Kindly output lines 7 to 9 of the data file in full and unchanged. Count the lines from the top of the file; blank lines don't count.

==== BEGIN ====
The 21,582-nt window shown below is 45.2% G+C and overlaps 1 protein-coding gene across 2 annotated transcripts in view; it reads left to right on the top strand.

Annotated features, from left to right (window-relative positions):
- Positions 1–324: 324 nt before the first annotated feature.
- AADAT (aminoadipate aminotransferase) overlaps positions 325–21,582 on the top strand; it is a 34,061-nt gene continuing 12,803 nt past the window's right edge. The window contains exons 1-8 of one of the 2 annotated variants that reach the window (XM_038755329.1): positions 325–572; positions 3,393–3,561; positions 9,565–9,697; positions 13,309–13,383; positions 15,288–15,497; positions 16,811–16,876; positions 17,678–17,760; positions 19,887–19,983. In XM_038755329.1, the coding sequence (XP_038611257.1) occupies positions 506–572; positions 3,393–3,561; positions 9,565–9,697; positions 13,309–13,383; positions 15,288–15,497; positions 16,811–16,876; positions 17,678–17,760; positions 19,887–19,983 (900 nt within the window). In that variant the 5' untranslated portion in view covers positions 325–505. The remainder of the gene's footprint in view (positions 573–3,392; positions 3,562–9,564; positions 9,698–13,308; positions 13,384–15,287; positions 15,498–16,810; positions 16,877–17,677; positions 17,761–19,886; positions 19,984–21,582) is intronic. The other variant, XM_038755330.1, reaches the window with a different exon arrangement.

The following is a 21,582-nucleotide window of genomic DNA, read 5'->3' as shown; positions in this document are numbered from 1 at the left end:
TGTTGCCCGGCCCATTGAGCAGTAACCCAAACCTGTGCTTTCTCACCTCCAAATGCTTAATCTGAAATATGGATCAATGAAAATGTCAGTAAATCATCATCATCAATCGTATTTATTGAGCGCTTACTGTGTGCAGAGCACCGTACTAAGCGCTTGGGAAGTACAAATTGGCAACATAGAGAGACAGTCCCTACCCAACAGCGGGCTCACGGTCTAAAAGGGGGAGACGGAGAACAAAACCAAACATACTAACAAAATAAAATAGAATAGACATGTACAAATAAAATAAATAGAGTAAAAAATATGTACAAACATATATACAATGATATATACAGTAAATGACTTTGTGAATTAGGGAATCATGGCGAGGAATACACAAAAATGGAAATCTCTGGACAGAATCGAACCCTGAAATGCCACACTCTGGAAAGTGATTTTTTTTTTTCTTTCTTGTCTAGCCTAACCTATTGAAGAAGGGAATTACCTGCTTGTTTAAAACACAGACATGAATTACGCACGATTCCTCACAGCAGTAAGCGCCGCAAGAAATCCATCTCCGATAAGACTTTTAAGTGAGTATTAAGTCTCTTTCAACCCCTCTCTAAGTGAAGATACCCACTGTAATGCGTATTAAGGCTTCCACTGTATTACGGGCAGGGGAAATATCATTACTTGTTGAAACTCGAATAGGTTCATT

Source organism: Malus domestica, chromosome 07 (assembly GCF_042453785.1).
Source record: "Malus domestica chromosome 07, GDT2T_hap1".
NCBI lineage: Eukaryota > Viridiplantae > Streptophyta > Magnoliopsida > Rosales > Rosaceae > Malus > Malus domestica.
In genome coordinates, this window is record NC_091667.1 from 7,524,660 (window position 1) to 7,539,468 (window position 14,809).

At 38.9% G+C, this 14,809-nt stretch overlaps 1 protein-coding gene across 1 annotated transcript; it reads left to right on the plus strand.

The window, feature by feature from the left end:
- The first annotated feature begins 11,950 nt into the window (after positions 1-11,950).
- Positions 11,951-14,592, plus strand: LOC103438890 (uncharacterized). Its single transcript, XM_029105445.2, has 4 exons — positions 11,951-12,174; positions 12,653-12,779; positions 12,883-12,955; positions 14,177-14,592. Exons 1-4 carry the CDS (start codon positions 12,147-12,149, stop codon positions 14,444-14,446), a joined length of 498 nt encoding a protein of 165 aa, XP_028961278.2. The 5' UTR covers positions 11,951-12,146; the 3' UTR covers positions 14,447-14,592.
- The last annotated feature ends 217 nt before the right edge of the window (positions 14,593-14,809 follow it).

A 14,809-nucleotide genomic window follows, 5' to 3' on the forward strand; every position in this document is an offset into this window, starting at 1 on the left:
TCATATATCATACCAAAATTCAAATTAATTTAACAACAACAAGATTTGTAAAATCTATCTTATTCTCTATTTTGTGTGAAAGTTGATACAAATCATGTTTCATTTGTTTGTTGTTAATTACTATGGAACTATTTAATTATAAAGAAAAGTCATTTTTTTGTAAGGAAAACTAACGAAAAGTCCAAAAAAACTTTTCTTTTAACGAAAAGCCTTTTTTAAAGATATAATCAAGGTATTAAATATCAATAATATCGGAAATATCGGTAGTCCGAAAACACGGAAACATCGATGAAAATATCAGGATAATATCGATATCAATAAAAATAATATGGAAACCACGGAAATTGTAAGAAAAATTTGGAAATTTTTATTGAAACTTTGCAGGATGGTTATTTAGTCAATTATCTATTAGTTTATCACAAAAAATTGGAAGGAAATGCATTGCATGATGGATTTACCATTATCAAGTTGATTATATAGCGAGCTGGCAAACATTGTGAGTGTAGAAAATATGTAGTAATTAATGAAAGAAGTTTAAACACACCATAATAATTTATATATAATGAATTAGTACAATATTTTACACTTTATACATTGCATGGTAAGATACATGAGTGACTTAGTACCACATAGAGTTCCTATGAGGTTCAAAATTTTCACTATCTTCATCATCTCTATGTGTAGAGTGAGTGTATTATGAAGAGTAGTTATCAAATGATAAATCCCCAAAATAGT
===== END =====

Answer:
Source organism: Malus domestica, chromosome 07 (assembly GCF_042453785.1).
Source record: "Malus domestica chromosome 07, GDT2T_hap1".
NCBI lineage: Eukaryota > Viridiplantae > Streptophyta > Magnoliopsida > Rosales > Rosaceae > Malus > Malus domestica.